Flag of Brazil.svg Rubens Barrichello
Flag of Italy.svg Ivan Capelli
Flag of Belgium (civil).svg Thierry Boutsen
Flag of Italy.svg Marco Apicella
Flag of Italy.svg Emanuele Naspetti
Flag of the United Kingdom.svg Eddie Irvine
311th
1994 Flag of Ireland.svg Sasol Jordan 194 Hart 1035 3.5 V10 G 14.
15.
15.
15.
Flag of Brazil.svg Rubens Barrichello
Flag of the United Kingdom.svg Eddie Irvine
Flag of Japan.svg Aguri Suzuki
Flag of Italy.svg Andrea de Cesaris
285th
1995 Flag of Ireland.svg Total Jordan Peugeot 195 Peugeot A10 3.0 V10 G 14.
15.
Flag of Brazil.svg Rubens Barrichello
Flag of the United Kingdom.svg Eddie Irvine
216th
1996 Flag of Ireland.svg Benson & Hedges Jordan Peugeot 196 Peugeot A12 EV5 3.0 V10 G 11.
12.
Flag of Brazil.svg Rubens Barrichello
Flag of the United Kingdom.svg Martin Brundle
225th
1997 Flag of Ireland.svg Benson & Hedges Jordan Peugeot 197 Peugeot A14 3.0 V10 G 11.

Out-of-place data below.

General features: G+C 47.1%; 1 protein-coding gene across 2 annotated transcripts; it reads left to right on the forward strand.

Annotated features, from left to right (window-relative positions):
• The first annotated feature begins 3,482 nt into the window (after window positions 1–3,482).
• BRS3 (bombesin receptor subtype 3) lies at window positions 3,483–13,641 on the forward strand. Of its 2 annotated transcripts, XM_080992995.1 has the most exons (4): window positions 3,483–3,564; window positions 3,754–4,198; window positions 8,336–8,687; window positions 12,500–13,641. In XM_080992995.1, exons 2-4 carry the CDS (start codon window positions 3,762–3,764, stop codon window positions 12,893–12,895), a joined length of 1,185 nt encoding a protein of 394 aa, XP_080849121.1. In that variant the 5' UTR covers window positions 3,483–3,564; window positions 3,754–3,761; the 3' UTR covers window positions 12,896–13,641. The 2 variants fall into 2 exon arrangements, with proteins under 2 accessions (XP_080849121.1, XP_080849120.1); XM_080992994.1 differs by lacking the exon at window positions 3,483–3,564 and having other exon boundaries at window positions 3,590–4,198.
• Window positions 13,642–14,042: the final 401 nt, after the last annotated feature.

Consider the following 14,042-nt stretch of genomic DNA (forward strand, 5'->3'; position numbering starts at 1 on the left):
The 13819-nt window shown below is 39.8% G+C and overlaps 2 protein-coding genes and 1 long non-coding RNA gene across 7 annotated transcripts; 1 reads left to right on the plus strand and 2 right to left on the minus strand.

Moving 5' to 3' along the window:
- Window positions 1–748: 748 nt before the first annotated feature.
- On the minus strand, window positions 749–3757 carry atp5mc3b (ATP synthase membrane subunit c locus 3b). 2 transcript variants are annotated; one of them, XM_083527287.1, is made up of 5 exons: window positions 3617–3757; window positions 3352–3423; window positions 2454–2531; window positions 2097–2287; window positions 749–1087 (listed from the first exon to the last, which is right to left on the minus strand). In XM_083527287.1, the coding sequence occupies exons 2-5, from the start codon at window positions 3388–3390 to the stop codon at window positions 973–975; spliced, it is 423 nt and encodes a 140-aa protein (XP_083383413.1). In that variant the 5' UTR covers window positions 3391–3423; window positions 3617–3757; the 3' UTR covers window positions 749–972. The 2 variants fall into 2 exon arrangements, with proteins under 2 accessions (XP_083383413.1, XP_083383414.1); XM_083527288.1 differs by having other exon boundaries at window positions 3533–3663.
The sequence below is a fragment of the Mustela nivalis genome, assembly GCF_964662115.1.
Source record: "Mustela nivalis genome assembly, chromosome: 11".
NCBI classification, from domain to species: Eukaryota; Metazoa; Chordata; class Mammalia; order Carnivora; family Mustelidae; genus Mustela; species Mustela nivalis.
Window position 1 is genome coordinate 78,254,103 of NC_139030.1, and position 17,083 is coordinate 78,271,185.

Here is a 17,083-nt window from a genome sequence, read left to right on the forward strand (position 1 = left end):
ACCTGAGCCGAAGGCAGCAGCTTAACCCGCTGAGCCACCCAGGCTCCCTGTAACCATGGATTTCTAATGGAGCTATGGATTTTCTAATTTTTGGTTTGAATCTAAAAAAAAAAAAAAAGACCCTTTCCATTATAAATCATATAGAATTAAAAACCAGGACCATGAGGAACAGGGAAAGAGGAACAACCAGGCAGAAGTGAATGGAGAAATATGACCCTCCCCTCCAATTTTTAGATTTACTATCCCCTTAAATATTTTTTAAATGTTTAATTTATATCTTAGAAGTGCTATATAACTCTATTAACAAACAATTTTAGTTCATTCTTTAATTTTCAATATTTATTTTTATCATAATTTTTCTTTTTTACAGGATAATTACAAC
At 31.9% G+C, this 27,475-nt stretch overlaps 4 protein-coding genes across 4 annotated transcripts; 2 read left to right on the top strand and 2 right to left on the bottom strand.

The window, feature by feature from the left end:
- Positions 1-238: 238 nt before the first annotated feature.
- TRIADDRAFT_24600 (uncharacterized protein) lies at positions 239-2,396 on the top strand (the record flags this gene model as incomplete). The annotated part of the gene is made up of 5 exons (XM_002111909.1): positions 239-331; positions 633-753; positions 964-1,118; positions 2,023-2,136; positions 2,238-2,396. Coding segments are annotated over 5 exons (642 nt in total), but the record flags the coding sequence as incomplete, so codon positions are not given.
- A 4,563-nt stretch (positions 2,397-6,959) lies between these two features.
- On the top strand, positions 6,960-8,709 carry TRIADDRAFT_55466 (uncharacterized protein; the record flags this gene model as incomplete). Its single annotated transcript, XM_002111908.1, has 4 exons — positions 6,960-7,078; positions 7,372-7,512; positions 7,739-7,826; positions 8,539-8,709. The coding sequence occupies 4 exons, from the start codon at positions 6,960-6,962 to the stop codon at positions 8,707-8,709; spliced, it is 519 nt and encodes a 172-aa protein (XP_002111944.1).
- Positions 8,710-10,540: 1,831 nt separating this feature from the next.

12.
Flag of Germany.svg Ralf Schumacher
Flag of Italy.svg Giancarlo Fisichella
335th
1998 Flag of Ireland.svg Benson & Hedges Jordan 198 Mugen-Honda MF-301 HC 3.0 V10 G 9.
10.
Flag of the United Kingdom.svg Damon Hill
Flag of Germany.svg Ralf Schumacher
344th
1999 Flag of Ireland.svg Benson & Hedges Jordan 199 Mugen-Honda MF-301 HD 3.0 V10 B 7.
8.
Flag of the United Kingdom.svg Damon Hill
Flag of Germany.svg Heinz-Harald Frentzen
613rd
2000 Flag of Ireland.svg Benson & Hedges Jordan EJ10
EJ10B
Mugen-Honda MF-301 HE 3.0 V10 B 5.
6.
Flag of Germany.svg Heinz-Harald Frentzen
Flag of Italy.svg Jarno Trulli
176th
2001 Flag of Ireland.svg Benson & Hedges Jordan Honda EJ11 Honda RA001E 3.0 V10 B 11.
11.
11./12.
12.
Flag of Germany.svg Heinz-Harald Frentzen
Flag of Brazil.svg Ricardo Zonta
Flag of Italy.svg Jarno Trulli
Flag of France.svg Jean Alesi
195th
2002 Flag of Ireland.svg DHL Jordan Honda EJ12 Honda RA002E 3.0 V10 B 9.
10.
Flag of Italy.svg Giancarlo Fisichella
Flag of Japan.svg Takuma Sato
96th
2003 Flag of Ireland.svg Jordan Ford EJ13 Ford RS1 3.0 V10 B 11.
12.
12.
Flag of Italy.svg Giancarlo Fisichella
Flag of Ireland.svg Ralph Firman
Flag of Hungary.svg Zsolt Baumgartner
139th
2004 Flag of Ireland.svg Jordan Ford EJ14 Ford RS2 3.0 V10 B 18.
19.
19.
Flag of Germany.svg Nick Heidfeld
Flag of Italy.svg Giorgio Pantano
Flag of Germany.svg Timo Glock
59th
2005 Flag of Ireland.svg Jordan Grand Prix EJ15
EJ15B
Toyota RVX-05 3.0 V10 B 18.
19.
Flag of Portugal.svg Tiago Monteiro
Flag of India.svg Narain Karthikeyan
129th